Disclaimer: The medicated creams and any sharing done on them pertain specifically to Corey’s infection. Every child’s eczema is different so get a medical doctor’s opinion before using any medicated creams. Always check in with a doctor on safe dosages of medicated creams and keep asking questions if ever in doubt! Never attempt to self-medicate.
TIP 1: WHEN TO TREAT ECZEMA?
ANGRY, WEEPY, RAW LESIONS NEEDS MORE ATTENTION
Anything that is red, angry, weepy and raw needs to be treated with something stronger than moisturisers. Cracked eczema can be very very stubborn due to the dreaded staph (Staphylococcus aureus) bacteria. It is made worse by the itch-scratch cycle.
Corey’s thumb has not always been like this. It started with a teeny tiny dot. His baby instincts were to scratch and peel that itchy tiny dot when it got dry and thick. Despite best efforts to keep it clean and treat the wound as instructed it just got bigger and BIGGER. Till it becomes too raw and painful, that’s when he asked for plasters to cover it up. This made the problem worse because moisture is a fantastic breeding ground for more bacteria. Hence our THUMB CRISIS this week, where his thumb has swelled to double its size.
IF IT AFFECTS YOUR SLEEP AND DISTRACTS FROM DAILY ACTIVITIES
I know it sounds intuitive that one should know WHEN to treat infected eczema, but it really can be confusing when eczema feels like it’s become a permanent part of your skin. One way I use as a signal that more needs to be done is to observe how much the itch has disrupted Corey’s daily activities.
This past week Corey has woken up crying of pain from his finger. I would find him with bloodied clothes and bedsheet from his scratching. These were a clear indication that whatever treatment I have been using for the thumb is definitely no longer effective and something else was needed.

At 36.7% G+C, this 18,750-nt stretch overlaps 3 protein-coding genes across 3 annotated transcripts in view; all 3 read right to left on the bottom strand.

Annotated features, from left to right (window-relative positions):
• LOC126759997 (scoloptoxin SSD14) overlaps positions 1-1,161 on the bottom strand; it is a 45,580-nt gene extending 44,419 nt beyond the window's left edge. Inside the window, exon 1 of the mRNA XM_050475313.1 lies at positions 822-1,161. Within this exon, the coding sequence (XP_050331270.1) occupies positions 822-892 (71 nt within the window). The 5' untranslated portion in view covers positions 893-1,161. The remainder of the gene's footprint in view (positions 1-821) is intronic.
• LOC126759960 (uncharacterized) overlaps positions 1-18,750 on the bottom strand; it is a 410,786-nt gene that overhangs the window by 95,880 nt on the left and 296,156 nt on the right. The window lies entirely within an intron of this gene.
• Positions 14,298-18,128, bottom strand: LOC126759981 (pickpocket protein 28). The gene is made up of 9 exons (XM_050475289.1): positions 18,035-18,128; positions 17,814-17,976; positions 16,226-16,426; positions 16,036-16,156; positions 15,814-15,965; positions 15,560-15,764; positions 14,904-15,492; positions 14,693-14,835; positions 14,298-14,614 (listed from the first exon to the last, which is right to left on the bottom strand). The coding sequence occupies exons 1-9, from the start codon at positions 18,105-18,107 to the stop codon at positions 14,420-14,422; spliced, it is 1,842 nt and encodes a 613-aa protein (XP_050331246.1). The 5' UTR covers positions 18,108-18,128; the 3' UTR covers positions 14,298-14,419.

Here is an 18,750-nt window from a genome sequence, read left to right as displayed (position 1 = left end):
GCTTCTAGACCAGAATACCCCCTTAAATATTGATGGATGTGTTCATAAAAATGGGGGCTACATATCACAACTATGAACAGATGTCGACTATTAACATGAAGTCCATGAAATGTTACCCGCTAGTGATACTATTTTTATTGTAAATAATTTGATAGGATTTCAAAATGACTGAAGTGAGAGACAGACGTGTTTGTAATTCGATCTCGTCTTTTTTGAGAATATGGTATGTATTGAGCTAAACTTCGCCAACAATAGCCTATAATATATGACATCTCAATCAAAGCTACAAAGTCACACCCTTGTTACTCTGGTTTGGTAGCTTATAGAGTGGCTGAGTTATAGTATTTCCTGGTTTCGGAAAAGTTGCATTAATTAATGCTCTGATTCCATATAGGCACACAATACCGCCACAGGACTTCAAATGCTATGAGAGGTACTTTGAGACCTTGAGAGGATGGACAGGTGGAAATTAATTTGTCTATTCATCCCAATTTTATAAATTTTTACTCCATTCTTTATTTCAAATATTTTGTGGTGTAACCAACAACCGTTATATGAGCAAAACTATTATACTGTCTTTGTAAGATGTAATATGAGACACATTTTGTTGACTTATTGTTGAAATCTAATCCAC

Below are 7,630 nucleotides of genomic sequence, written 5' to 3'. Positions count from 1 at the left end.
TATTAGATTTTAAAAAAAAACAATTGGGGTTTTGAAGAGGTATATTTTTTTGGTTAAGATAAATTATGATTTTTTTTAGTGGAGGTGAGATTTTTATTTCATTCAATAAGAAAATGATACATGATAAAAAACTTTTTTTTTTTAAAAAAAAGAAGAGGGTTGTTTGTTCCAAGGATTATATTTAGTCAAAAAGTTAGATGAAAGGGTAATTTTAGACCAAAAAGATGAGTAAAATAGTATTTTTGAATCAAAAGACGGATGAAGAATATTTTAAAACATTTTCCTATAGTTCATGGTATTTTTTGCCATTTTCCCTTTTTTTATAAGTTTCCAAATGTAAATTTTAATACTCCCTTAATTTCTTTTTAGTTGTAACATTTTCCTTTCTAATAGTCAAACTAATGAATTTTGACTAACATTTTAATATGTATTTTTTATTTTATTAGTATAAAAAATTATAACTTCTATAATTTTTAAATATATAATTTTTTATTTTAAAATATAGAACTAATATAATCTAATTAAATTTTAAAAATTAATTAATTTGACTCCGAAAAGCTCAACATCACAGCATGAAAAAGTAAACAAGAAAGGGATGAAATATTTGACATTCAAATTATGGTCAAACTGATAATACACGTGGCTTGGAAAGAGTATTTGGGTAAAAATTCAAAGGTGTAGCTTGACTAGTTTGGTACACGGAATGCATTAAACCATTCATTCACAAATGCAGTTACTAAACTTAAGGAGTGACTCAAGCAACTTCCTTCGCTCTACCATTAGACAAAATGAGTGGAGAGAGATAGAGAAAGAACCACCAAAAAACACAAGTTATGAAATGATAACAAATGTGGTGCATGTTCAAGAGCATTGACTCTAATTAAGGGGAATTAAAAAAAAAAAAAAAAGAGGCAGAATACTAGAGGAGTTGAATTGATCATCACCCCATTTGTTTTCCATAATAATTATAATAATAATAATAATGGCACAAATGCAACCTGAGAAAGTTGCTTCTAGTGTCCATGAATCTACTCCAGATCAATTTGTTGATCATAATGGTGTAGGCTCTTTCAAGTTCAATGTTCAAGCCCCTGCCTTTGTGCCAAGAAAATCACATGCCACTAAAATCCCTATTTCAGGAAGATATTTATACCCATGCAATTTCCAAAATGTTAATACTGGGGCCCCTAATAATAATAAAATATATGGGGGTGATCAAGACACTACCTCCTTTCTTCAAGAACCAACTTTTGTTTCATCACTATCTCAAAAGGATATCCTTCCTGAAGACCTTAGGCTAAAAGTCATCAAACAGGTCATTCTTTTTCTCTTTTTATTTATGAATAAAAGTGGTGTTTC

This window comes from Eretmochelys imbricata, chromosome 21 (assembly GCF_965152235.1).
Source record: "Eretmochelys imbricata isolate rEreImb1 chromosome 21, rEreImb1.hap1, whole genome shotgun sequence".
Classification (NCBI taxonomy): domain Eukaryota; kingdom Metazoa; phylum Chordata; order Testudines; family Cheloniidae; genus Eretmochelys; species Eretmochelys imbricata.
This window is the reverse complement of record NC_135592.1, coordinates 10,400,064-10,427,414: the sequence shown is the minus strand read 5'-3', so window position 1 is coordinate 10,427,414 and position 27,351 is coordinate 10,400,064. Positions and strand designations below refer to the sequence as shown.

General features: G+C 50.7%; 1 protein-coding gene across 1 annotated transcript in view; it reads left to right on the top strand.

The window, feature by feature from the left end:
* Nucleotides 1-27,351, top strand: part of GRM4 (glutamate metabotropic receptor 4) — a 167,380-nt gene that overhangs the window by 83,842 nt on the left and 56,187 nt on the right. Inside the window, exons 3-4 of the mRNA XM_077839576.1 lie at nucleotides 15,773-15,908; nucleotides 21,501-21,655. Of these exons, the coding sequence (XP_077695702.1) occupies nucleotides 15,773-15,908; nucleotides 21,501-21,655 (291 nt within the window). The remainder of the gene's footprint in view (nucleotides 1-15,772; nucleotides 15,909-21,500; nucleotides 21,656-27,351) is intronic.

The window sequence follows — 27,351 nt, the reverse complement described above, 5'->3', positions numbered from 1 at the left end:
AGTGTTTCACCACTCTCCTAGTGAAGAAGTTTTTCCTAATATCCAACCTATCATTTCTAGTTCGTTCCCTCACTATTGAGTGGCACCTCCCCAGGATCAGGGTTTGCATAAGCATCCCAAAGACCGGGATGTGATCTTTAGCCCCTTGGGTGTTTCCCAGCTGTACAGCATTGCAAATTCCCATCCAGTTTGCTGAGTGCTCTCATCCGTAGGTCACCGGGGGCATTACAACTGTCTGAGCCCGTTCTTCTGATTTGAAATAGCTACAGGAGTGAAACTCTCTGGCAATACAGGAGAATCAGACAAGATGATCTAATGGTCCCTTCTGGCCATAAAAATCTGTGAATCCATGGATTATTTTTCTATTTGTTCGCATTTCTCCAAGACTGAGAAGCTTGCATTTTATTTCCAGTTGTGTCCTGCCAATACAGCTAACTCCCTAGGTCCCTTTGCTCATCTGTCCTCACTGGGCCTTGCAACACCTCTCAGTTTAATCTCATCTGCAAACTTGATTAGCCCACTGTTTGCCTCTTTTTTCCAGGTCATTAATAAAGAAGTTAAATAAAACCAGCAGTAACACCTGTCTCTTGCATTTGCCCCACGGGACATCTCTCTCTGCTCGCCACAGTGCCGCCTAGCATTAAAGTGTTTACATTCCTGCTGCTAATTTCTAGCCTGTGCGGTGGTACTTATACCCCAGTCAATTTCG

So if you notice the eczema is affecting your daily activities, don’t ignore it but instead, start seeking help because likely more needs to be done.
TIP 2: WHAT IS THE APPROPRIATE TREATMENT?
CONSULT A DOCTOR PLEASE!
If the eczema is infected it’s best to consult a trusted doctor. If you have a regular dermatologist or allergist just give them a quick phone call and describe your problem and ask for advice.
One rule of thumb (pun not intended lol), bring down the infection fast because this will reduce the chances of scratching that can reopen and maintain infected eczema. Once the wound is fully healed, maintain a healthy skin barrier thereafter with lots of good moisturisers.
RELY ON A REGULAR TRUSTED DOCTOR FOR BEST RESULTS
Our regular allergist was not available but he gave me a suggested treatment and I decided to bring Corey to see a doctor for the prescription. It’s best to seek a regular doctor who knows your eczema history to ensure consistency in treatment and follow up.
NEVER ATTEMPT TO SELF MEDICATE
Never attempt to self-medicate. Your friends are well-meaning but seriously, unless they have years of medical experience staring at skin infections, they probably won’t be able to tell the difference between what is fungal, eczema or sores. So let’s rely on real medical professionals who have a better track record than the internet when it comes to diagnosing your skin infections.